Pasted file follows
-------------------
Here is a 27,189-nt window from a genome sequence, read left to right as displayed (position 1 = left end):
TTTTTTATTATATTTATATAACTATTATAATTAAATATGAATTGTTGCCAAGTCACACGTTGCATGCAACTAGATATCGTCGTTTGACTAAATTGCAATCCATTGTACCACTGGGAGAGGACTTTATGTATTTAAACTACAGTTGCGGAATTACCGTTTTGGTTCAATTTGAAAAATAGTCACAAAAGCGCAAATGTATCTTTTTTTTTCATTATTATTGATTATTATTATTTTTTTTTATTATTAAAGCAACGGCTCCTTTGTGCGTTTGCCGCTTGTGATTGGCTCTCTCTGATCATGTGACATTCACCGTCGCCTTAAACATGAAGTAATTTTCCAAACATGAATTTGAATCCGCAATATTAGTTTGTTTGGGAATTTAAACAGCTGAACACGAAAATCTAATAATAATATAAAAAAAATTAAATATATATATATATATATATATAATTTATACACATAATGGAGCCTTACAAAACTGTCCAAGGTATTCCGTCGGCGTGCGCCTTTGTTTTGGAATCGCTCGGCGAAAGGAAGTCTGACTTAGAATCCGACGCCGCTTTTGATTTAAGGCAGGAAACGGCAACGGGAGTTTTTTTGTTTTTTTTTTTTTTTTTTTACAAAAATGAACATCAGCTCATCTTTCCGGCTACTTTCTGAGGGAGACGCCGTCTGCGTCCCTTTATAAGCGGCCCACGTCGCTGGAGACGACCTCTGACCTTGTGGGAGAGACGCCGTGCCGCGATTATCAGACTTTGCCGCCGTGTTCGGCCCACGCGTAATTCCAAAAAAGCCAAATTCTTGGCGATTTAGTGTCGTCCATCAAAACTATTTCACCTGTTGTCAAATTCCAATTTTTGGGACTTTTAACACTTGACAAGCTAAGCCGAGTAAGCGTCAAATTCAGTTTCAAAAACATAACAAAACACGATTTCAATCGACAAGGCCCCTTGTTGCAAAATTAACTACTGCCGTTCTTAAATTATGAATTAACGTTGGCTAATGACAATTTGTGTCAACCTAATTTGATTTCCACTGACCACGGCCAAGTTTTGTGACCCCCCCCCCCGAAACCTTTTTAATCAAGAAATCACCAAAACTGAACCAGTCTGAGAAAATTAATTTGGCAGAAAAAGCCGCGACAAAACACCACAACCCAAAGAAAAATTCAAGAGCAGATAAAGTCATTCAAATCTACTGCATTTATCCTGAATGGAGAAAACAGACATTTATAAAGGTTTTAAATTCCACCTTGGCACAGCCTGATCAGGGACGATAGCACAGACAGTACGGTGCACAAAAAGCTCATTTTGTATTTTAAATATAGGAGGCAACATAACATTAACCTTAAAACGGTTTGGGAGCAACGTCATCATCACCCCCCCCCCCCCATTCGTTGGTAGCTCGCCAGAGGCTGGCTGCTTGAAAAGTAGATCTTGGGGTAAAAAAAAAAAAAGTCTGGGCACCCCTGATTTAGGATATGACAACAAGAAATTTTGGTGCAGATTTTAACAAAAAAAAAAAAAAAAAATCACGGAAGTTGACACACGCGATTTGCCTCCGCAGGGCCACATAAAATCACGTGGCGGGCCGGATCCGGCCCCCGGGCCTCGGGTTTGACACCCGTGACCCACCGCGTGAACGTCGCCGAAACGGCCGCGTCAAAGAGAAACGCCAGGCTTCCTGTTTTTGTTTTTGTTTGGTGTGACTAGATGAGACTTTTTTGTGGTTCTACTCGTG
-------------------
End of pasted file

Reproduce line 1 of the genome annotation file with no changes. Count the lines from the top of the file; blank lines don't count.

Here is a 27,189-nt window from a genome sequence, read left to right as displayed (position 1 = left end):